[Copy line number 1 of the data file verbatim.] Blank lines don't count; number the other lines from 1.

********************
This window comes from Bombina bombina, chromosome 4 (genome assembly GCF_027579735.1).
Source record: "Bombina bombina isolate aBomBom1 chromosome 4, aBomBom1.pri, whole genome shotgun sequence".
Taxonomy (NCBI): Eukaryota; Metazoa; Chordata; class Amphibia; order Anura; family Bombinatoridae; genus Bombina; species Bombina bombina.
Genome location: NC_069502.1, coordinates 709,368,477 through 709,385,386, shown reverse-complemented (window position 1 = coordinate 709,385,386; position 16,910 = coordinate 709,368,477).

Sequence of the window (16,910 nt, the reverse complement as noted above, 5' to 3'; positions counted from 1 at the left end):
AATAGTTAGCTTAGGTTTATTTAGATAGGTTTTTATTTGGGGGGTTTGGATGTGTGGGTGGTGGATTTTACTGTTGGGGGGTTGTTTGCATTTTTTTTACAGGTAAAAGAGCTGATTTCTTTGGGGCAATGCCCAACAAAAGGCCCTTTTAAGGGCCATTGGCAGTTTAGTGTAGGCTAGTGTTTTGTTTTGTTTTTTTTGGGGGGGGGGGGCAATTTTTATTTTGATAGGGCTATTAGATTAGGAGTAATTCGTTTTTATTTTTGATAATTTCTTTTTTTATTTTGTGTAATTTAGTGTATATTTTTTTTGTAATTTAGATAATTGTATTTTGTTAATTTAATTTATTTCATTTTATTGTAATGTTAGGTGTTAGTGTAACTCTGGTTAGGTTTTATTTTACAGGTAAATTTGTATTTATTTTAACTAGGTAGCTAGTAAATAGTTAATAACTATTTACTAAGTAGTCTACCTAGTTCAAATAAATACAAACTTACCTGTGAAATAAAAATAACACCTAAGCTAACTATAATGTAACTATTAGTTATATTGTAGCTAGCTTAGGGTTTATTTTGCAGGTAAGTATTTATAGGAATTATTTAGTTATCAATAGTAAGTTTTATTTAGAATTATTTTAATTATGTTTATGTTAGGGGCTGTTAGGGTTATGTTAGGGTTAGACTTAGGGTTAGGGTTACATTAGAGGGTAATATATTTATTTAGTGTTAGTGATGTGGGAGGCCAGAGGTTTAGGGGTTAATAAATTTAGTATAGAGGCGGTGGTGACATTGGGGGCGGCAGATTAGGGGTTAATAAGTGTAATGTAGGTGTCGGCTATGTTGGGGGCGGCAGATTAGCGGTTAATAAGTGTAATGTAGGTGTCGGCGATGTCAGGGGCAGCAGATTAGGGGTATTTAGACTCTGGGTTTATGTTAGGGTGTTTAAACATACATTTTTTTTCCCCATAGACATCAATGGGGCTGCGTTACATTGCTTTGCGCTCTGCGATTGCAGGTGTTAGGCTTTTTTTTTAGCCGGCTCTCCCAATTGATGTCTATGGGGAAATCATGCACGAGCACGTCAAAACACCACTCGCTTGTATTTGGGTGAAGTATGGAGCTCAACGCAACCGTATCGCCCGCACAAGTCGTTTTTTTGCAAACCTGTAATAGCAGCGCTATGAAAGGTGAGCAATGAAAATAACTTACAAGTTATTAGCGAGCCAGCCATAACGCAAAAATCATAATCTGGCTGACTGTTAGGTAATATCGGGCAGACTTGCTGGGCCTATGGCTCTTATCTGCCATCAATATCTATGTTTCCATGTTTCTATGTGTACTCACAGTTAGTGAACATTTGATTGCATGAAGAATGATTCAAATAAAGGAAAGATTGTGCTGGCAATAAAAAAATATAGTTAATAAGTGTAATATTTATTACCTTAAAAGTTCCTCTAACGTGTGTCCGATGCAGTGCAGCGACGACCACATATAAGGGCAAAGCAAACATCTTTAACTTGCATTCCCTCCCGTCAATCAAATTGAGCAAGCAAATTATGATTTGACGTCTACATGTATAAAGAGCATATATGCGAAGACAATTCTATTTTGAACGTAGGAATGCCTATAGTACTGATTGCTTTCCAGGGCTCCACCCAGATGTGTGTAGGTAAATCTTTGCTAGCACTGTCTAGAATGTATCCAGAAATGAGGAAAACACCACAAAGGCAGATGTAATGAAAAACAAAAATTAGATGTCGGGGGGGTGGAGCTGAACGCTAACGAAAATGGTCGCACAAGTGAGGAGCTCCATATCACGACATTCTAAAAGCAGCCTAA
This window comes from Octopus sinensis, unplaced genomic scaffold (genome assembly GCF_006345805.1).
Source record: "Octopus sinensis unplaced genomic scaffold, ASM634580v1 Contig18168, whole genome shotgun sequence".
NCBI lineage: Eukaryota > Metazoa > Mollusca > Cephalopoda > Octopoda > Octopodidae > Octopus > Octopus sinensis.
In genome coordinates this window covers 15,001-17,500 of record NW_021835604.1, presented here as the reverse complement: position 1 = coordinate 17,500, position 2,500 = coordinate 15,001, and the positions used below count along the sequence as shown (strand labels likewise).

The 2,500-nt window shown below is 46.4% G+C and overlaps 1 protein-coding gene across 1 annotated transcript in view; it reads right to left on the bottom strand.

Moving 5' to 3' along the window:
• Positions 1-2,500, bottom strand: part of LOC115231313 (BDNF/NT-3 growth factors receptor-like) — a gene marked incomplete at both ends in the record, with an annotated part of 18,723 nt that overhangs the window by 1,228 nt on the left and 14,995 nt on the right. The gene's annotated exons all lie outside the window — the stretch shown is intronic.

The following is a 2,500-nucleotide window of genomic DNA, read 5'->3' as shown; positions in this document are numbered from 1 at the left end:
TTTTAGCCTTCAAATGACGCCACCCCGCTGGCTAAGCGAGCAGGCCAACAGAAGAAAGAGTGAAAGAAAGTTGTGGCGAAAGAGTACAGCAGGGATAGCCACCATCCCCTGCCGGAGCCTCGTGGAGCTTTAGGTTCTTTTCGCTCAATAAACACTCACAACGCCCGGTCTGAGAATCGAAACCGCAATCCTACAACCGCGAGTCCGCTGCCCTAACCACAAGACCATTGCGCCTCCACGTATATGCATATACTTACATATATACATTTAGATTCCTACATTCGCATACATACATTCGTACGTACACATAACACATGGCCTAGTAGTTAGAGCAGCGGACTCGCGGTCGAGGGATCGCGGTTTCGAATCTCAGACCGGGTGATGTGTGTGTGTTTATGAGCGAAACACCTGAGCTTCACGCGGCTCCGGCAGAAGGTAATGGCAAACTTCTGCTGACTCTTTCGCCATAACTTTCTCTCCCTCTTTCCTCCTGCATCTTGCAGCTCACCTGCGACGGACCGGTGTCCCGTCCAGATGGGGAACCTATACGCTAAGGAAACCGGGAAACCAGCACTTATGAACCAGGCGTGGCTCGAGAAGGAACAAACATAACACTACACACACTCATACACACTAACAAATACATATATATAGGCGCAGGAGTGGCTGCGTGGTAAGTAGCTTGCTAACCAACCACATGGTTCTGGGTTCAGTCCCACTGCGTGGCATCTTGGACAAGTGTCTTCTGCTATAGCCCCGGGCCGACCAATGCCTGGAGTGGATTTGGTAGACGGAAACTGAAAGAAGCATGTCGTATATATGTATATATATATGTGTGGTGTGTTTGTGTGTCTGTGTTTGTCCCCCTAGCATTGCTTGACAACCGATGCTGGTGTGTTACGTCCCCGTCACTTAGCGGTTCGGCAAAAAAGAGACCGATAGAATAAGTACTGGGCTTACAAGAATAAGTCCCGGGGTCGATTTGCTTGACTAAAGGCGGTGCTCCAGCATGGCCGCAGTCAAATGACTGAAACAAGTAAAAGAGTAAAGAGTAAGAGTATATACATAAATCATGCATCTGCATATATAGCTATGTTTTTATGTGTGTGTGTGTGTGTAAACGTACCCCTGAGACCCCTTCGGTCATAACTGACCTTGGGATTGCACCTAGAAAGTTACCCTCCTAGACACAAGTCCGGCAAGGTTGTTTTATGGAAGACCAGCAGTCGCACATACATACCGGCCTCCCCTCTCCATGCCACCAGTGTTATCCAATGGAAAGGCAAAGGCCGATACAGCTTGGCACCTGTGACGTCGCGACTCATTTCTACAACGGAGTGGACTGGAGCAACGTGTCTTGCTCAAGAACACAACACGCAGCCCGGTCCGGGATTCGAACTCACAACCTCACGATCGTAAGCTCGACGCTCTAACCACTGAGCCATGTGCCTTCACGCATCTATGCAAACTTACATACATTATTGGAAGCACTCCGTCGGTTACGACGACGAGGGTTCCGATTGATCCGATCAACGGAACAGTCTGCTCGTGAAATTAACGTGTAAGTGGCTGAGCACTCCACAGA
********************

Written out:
This window comes from Bombina bombina, chromosome 4 (genome assembly GCF_027579735.1).